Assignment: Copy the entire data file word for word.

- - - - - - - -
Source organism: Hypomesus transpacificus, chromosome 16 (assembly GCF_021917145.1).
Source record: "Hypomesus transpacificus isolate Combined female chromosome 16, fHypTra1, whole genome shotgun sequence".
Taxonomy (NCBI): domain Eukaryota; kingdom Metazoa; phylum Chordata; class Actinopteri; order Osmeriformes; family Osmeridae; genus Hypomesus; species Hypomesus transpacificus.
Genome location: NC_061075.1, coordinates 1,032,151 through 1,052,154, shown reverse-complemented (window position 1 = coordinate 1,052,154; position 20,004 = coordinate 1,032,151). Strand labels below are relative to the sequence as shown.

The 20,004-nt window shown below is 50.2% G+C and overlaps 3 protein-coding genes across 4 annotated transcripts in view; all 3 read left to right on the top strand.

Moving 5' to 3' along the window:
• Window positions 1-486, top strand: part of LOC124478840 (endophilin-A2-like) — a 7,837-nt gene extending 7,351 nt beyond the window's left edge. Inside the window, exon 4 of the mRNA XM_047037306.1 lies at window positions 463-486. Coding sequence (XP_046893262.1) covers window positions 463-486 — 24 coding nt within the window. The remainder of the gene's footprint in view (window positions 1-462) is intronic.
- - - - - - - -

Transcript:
Source organism: Hypomesus transpacificus, chromosome 16 (assembly GCF_021917145.1).
Source record: "Hypomesus transpacificus isolate Combined female chromosome 16, fHypTra1, whole genome shotgun sequence".
Taxonomy (NCBI): domain Eukaryota; kingdom Metazoa; phylum Chordata; class Actinopteri; order Osmeriformes; family Osmeridae; genus Hypomesus; species Hypomesus transpacificus.
Genome location: NC_061075.1, coordinates 1,032,151 through 1,052,154, shown reverse-complemented (window position 1 = coordinate 1,052,154; position 20,004 = coordinate 1,032,151). Strand labels below are relative to the sequence as shown.

The 20,004-nt window shown below is 50.2% G+C and overlaps 3 protein-coding genes across 4 annotated transcripts in view; all 3 read left to right on the top strand.

Moving 5' to 3' along the window:
• Window positions 1-486, top strand: part of LOC124478840 (endophilin-A2-like) — a 7,837-nt gene extending 7,351 nt beyond the window's left edge. Inside the window, exon 4 of the mRNA XM_047037306.1 lies at window positions 463-486. Coding sequence (XP_046893262.1) covers window positions 463-486 — 24 coding nt within the window. The remainder of the gene's footprint in view (window positions 1-462) is intronic.